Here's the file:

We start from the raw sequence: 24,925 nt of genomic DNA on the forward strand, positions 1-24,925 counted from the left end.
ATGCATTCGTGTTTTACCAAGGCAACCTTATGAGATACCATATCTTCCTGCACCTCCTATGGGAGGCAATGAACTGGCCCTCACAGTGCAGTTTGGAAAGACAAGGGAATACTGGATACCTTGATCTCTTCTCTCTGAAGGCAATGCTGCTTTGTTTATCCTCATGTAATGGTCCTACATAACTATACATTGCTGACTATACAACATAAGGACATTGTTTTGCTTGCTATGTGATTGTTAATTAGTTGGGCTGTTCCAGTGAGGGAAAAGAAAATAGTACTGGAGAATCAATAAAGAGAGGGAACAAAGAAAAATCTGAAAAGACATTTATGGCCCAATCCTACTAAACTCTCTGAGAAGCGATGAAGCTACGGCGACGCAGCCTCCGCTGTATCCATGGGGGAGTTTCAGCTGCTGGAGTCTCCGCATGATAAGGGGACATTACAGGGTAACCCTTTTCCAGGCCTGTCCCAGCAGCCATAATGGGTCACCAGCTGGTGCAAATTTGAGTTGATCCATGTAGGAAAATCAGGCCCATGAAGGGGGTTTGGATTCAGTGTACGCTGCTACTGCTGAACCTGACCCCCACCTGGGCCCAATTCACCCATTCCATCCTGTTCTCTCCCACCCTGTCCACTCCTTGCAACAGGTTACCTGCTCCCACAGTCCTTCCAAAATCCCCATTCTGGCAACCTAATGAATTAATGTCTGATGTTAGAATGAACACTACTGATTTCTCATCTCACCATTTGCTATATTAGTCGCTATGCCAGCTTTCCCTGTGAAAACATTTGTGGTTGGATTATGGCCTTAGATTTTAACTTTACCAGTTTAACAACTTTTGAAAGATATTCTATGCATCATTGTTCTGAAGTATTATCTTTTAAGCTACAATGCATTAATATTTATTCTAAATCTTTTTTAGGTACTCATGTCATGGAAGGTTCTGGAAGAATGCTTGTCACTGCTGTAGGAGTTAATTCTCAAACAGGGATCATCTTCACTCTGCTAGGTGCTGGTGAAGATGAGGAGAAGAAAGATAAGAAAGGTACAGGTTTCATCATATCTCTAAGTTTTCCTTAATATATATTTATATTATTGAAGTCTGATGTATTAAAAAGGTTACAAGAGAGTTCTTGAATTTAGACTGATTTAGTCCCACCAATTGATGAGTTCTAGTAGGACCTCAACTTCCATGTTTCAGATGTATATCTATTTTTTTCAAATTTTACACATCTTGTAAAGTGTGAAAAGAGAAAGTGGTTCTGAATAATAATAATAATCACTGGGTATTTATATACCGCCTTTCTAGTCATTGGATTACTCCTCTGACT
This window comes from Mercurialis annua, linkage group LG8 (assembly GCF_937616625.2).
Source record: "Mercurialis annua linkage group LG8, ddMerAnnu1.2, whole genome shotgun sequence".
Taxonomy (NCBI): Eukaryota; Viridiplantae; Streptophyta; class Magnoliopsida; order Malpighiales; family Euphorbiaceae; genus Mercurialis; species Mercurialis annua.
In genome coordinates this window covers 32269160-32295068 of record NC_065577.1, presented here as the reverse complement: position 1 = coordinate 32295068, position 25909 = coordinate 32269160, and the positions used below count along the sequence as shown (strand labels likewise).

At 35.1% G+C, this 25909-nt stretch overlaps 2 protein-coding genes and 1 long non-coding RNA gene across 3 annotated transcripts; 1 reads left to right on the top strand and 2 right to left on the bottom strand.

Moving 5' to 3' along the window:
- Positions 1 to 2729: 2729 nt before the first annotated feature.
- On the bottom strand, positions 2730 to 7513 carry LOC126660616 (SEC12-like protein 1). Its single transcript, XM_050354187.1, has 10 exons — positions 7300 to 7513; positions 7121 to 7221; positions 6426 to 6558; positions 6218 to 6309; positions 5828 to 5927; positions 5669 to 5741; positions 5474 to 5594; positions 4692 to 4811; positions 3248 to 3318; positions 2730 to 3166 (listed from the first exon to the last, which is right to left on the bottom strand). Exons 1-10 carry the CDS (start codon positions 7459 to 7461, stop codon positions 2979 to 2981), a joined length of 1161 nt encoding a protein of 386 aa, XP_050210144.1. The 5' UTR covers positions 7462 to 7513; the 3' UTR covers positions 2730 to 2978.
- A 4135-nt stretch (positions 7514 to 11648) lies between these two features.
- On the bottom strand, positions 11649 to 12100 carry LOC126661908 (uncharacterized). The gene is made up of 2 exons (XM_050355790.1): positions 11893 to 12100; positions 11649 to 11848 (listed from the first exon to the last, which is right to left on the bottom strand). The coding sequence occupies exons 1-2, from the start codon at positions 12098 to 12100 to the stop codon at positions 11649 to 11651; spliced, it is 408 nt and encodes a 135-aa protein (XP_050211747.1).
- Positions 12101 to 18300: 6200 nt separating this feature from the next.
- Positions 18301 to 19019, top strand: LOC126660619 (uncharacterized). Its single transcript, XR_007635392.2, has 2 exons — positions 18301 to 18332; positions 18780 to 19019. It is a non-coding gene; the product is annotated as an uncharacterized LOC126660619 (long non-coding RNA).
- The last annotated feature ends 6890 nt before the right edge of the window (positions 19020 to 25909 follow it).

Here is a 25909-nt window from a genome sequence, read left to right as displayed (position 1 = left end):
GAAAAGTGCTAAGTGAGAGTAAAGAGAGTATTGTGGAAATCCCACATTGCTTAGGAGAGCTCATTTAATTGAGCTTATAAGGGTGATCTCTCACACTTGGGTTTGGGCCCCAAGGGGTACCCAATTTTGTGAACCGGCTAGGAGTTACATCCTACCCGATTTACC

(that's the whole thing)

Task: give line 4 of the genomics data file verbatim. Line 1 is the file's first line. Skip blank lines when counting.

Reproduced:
Source record: "Mercurialis annua linkage group LG8, ddMerAnnu1.2, whole genome shotgun sequence".